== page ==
Jürgen Schmidhuber's page on
Fritz Haber in 1891


Most influential persons of the 20th century
(according to Nature, July 29 1999)

Carl Bosch

Other scientists / inventors of the past two centuries whose impact was great but not quite as great:
1. Einstein (1915: general relativity)
2. Benz, Otto, Daimler (1876-1886: gasoline engine and car, quintessential machines of the 20th century)
3. Gauss (mathematician of the millennium)
4. Fleming (1928: Penicillin saves millions of lives)
5. Zuse (1935-41: first program- controlled computer) and Babbage (1830s: first designs of such computers); Lilienfeld (1928: transistor; also O. Heil, 1935, and Shockley et al., 1948)
6. Goedel (1931: limits of math and computation), Turing (1936: Turing machine, 1943: Nazi code breaker)
7. Mendel (1853: genetic theory), Darwin & Wallace (1858: evolution theory) and Crick, Watson, Wilkins, Franklin (1953: DNA)
8. Maxwell (1873: theory of electricity), Faraday (1800s: experiments), Siemens (1866: practical dynamo drives electricity era; 1892: electric locomotion), Edison (1877: phonograph; his employees and J.W. Swan improve light bulbs of Davy, Houdin, etc.)
9. Meucci, Reis, Bell (telephone) and Marconi (wireless communication for radio and cell phone)
10. Hahn & Meitner (1938: uranium fission, for A-bomb and nuclear power)
11. Planck (1900: quantum physics), Heisenberg (1925: uncertainty principle)
12. Freud (psychoanalysis)

Fritz Haber (left, 1.0 Nobel prizes in 1918) and Carl Bosch (right, 0.5 Nobels in 1931) have probably had a greater impact than anyone in the past 100 years, including Hitler, Gandhi, Einstein, etc.

Their Haber-Bosch process has often been called the most important invention of the 20th century (e.g., V. Smil, Nature, July 29 1999, p 415) as it "detonated the population explosion," driving the world's population from 1.6 billion in 1900 to 6 billion in 2000.

The 70 million deaths of World War I and World War II almost vanish next to these numbers. But Haber, a patriotic German Jew, shared some responsibility for those as well: his work helped Germany to significantly prolong WW I, and also to develop the Zyklon B poison gas used in WW II's Holocaust. Haber's almost paradoxical biography affected more lives and deaths than anybody else's.

Bosch was a co-founder of IG-Farben, the world's largest chemical company. After WW II the allies broke it up into three smaller parts, each still larger than any foreign chemical company.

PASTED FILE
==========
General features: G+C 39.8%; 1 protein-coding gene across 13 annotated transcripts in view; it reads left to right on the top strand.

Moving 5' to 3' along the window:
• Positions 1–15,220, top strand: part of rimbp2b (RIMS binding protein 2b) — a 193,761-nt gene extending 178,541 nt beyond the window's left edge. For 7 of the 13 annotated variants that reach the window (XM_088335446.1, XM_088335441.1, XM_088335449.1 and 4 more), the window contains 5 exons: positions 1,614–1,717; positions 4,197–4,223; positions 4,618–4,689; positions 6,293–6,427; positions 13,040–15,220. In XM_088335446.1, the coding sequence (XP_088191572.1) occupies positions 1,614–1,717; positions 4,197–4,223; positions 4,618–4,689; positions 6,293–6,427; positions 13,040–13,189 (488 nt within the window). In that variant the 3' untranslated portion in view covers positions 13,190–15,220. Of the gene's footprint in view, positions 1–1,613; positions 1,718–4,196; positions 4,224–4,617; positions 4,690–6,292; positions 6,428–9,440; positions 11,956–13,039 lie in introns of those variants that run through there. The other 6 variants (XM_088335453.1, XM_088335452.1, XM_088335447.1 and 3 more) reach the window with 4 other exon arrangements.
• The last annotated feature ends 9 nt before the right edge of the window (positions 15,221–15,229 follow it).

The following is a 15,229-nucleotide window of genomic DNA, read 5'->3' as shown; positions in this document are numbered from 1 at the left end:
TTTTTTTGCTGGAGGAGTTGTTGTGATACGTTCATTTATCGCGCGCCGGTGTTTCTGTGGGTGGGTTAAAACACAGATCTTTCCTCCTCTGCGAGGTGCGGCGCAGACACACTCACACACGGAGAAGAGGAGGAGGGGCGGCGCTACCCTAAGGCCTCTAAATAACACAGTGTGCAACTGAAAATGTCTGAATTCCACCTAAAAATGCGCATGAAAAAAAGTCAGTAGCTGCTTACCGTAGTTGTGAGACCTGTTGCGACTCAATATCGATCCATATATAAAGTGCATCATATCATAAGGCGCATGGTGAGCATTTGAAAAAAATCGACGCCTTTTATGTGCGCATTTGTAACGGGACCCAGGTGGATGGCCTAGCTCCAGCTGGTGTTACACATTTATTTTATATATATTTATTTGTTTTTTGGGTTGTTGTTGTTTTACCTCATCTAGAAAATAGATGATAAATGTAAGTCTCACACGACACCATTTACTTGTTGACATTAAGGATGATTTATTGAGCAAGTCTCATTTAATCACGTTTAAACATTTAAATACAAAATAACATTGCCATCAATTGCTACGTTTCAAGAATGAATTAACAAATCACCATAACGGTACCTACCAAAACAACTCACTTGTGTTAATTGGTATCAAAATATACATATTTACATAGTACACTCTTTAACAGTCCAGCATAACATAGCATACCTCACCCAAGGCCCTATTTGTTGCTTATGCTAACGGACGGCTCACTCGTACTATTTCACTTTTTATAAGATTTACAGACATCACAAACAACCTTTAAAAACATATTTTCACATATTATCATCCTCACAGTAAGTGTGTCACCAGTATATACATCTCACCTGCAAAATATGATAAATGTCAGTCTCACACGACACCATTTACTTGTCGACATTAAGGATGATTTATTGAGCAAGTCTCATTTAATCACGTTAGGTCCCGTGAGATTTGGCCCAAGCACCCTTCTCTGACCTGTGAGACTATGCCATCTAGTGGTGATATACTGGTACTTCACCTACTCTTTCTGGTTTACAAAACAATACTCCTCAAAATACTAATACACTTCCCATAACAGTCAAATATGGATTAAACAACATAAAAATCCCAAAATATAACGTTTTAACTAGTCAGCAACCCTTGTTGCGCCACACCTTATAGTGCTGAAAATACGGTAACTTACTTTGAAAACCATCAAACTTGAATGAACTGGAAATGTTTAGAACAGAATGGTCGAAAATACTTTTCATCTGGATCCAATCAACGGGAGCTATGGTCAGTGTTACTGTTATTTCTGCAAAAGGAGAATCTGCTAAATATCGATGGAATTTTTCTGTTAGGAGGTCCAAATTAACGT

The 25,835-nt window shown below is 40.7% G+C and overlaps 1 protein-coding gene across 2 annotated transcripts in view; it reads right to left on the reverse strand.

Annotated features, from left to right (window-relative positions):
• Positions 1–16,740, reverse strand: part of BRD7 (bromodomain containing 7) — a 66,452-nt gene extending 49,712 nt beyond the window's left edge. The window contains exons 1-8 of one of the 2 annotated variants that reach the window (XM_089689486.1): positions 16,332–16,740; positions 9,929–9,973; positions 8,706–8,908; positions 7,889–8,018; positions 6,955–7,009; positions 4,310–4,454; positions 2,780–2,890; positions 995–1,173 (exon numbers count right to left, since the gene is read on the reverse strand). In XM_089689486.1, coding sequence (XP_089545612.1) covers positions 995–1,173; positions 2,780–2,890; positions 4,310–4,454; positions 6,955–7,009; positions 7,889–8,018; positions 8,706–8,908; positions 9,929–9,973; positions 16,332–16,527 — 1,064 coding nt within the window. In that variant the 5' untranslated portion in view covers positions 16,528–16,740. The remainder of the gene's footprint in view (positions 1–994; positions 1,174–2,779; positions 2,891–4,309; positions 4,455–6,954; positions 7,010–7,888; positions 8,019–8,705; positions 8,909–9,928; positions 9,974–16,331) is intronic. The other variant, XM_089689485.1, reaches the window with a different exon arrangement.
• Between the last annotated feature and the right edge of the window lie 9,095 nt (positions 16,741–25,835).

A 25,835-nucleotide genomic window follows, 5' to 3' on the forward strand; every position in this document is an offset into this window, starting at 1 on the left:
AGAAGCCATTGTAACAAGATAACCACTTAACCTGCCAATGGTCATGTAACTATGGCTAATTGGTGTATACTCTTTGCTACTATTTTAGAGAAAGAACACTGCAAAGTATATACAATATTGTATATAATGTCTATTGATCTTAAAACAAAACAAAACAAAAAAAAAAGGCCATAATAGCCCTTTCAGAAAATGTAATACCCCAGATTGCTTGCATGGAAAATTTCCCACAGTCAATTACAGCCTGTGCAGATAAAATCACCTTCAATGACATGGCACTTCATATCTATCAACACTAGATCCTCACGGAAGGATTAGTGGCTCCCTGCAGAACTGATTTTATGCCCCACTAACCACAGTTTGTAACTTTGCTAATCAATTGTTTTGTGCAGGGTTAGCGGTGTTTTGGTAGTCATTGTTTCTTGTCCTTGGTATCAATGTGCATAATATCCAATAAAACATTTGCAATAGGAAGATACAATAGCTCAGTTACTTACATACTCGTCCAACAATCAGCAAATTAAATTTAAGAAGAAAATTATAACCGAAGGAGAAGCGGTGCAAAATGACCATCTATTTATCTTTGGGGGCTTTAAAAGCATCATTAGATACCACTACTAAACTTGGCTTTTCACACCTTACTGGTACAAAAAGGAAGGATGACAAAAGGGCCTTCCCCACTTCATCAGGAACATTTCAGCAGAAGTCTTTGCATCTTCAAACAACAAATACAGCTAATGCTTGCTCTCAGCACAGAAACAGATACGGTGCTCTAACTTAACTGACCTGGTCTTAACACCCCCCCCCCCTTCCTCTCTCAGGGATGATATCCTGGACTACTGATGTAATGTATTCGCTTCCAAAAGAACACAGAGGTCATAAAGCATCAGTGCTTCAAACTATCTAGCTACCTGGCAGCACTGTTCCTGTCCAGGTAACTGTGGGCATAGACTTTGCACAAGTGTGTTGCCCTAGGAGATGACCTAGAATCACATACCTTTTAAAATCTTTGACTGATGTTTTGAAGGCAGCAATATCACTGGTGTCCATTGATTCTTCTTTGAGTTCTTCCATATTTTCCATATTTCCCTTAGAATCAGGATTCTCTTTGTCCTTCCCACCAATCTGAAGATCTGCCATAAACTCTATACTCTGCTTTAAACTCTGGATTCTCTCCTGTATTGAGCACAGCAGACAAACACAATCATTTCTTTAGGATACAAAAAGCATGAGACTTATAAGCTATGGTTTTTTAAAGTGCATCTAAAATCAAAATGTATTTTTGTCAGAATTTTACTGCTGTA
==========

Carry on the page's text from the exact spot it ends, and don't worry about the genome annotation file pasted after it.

In the past 200 years only the germ theory of disease by Pasteur & Koch (1868-1876) had an impact on mankind that rivals the one of the Haber-Bosch process.

Haber-Bosch process:
Under high temperatures and very high pressures, hydrogen and nitrogen (from thin air) are combined to produce ammonia.

Nearly one century after its invention, the process is still applied all over the world to produce 500 million tons of artificial fertilizer per year. 1% of the world's energy supply is used for it (Science 297(1654), Sep 2002); it still sustains roughly 40% of the population (M. D. Fryzuk, Nature 427, p 498, 5 Feb 2004). Billions of people would not even exist without it. And our dependence will only increase as the global count moves from six to ten billion people or so.

Compare the ongoing robot population explosion!

robot population explosion
Haber was a professor in Karlsruhe when he demonstrated the feasibility of ammonia synthesis in 1909. Bosch, an engineer at BASF in Ludwigshafen, then overcame some unprecedented engineering problems associated with the enormous pressure required by the process. Commercial production started in 1913. Within a few decades, the super- exponential effect on the world's population became obvious (right).

Was the Haber-Bosch process good or bad? Some say the world would be better off without so many people. In any case, no other invention of the past 200 years has had such an impact on our planet, neither cars nor flying machines nor computers etc...

Fibonacci web design
by J. Schmidhuber

robot population explosion